December 1926, how the hell did it get to December? Ludwig Witgenstein looked at the calendar page for a few moments. Sat at his desk in the forward command post he was used to more comfortable situations than this. He liked to have music and at least one book around. But he was here and had to make the best of it. An adjutant walked in and snapped a salute.
‘Yes?’ Ludwig asked.
‘The three prisoners are ready for their interrogations Colonel’ the moustache growled. He was a short man but effective in the current climate. Ludwig had responsibility for intelligence in the Northern front push against the communist insurgents who had taken hold of the Prussian, Polish border. He did not relish the action but it needed doing. The government was not strong and with the attempted coup by the Spartacists managing to almost derail the entire democratic process the year before it was vital that ay remnants of the disease of communism was removed. Ludwig had noting against the communist ideology, but he had his orders. They needed to know where the bastards would hit next, and more importantly how to get hold of their leader, the almost messianic blank.
‘I’m coming’ said Ludwig. He pulled his overcoat on. The snow was not too deep, but the temperature had plummeted to well below zero. He had a habit of picking up stupid illnesses on campaigns. He had managed to get ill twice in the Great War, in between claming his medals. Artillery factory to western front he had fought alongside men who he would not normally have looked twice at. His time in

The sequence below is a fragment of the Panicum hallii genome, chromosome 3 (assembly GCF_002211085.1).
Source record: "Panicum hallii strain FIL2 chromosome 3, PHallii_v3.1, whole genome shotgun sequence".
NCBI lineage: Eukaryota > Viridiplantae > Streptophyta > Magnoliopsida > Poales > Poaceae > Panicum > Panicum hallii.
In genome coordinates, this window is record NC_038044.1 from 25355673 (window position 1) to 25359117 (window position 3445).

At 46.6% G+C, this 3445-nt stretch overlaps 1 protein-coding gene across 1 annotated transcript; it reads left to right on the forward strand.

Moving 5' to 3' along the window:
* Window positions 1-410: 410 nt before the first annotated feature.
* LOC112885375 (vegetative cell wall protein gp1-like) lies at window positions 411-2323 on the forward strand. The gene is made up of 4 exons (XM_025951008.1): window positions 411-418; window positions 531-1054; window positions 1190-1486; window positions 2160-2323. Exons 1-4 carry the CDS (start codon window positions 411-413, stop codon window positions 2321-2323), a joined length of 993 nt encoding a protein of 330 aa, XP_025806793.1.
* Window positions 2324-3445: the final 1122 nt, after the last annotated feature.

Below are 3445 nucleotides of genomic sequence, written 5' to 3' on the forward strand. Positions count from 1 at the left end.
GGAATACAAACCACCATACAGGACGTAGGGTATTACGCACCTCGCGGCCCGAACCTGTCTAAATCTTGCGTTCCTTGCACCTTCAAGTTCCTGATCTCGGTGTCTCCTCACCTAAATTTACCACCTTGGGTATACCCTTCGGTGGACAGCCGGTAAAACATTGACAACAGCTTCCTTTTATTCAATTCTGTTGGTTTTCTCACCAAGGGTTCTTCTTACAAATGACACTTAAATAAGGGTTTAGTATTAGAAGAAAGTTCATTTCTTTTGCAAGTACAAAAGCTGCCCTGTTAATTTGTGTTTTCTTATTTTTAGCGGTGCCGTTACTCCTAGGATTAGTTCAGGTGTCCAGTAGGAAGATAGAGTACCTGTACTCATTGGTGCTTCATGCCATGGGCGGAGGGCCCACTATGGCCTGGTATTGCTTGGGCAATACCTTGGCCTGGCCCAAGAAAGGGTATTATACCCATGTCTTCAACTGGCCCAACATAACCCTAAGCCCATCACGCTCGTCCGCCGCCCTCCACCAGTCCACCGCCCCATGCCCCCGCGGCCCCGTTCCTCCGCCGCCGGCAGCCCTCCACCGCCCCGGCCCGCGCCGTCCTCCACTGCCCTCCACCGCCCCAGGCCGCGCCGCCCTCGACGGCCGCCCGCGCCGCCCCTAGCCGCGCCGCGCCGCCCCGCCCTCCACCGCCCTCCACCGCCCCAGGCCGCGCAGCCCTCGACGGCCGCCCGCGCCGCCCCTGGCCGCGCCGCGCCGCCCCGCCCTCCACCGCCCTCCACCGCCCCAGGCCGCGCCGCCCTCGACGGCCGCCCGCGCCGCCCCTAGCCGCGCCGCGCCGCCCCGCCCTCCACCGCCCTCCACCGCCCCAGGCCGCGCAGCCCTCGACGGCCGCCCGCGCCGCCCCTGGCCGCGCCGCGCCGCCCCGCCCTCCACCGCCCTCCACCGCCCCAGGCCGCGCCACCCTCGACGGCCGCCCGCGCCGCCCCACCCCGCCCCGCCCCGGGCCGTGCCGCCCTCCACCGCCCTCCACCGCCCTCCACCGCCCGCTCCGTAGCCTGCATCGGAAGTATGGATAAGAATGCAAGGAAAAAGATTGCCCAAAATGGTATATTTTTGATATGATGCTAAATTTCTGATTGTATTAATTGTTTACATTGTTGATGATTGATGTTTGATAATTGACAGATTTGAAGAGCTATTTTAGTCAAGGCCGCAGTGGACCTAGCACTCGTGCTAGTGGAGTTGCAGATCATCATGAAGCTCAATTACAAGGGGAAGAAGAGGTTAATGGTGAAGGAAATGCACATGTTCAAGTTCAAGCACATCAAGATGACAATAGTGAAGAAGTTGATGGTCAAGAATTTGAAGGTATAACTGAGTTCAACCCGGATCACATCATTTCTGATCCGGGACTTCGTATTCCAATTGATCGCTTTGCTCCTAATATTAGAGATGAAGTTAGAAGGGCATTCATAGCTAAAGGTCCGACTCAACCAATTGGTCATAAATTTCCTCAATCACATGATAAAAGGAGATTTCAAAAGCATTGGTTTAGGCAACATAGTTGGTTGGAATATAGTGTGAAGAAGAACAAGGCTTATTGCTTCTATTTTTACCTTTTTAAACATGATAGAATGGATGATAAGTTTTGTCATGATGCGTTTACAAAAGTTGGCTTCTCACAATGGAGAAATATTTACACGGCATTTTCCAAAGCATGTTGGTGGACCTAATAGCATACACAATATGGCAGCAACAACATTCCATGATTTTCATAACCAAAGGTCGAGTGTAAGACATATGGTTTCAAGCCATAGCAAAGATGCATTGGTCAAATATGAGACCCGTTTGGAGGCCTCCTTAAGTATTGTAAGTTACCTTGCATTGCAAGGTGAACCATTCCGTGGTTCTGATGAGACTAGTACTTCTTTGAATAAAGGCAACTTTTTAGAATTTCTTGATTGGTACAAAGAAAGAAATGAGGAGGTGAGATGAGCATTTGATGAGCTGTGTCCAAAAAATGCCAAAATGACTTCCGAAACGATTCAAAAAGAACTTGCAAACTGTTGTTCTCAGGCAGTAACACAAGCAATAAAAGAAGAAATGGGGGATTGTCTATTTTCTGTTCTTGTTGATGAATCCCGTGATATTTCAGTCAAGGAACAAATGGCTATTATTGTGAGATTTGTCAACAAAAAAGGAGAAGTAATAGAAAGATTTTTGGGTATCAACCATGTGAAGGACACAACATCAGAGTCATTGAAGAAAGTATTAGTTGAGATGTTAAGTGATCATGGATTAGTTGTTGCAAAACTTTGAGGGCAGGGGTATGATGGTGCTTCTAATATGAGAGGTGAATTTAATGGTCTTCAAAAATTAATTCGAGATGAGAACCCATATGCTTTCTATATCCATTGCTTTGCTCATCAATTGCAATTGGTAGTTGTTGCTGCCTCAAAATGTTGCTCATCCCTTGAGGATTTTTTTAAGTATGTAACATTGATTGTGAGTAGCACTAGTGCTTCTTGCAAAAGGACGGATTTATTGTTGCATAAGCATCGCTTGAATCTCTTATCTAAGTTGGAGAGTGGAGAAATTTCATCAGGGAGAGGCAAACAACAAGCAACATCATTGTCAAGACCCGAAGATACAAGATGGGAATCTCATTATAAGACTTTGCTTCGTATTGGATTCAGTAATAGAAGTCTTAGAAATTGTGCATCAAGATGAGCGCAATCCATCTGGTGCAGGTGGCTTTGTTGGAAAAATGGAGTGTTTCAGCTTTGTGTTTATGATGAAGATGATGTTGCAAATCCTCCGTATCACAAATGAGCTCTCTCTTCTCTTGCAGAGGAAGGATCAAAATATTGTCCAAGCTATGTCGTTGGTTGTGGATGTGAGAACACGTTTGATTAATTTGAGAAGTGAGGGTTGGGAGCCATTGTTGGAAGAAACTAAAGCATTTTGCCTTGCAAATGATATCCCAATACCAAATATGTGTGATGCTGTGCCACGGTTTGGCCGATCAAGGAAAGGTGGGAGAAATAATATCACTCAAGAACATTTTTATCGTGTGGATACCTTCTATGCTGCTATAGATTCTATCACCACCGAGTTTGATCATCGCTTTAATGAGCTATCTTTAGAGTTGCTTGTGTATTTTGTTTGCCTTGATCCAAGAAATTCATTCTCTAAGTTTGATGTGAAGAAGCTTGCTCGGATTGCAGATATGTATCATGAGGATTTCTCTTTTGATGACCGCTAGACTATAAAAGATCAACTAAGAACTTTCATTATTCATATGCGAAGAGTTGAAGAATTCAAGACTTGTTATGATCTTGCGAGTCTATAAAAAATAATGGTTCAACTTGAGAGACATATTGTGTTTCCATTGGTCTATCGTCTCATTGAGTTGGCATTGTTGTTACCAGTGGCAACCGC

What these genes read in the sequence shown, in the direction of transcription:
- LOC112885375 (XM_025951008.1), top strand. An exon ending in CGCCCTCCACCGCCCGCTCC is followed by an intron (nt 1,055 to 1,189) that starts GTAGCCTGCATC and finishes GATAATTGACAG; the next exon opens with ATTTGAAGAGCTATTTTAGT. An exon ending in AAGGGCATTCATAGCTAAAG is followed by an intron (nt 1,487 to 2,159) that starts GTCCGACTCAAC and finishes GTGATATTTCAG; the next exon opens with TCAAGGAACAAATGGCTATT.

had given him a respect for knowledge, but his time on the fronts next to what
he had always regarded as he scum of the earth had given him greater respect
for people’s capacity for bravery. He had led by example, charging guns and
showing utter calm under the most intense fire. The military Merit and Silver
medal were followed by two Iron Cross awards for the Battle of Bapaume. At 37
he was the youngest full colonel in the reformed Greater German Army after the
Stalemate agreement was signed. Cambridge
Walking outside for the first time in two days the air struck Ludwig making him glad of his scarf and gloves. He whistled to himself a Mozart theme as he strolled along the cobbles of the half decent Polish town. It was early morning and the population was still not up and out. Their presence had sent many of the men running for the hills and many of the women, fearing the deserved reputation of the troops locked their doors and only scurried too and from their hovels when absolutely necessary. The Seargent led him to the barn holding the captured men. Ludwig was dismayed when he walked in They were hardly prepared. The men, having been left alone with the prisoners had decided to have some sport. All three tied to wooden kitchen chairs liberated from a nearby house, one was on his back, coughing and probably choking on his own blood; one was receiving the attentions of an overzealous private and one, still left alone was screaming at the soldiers watching and laughing to help his prone friend.
The very presence of ‘the colonel’ in the barn sent the men into a quiet reflection. Only the aggressive guard, still slapping the face of the battered and bruised man failed to notice.
‘Corporal’ said Ludwig. The man stopped immediately. He turned and faced his commander.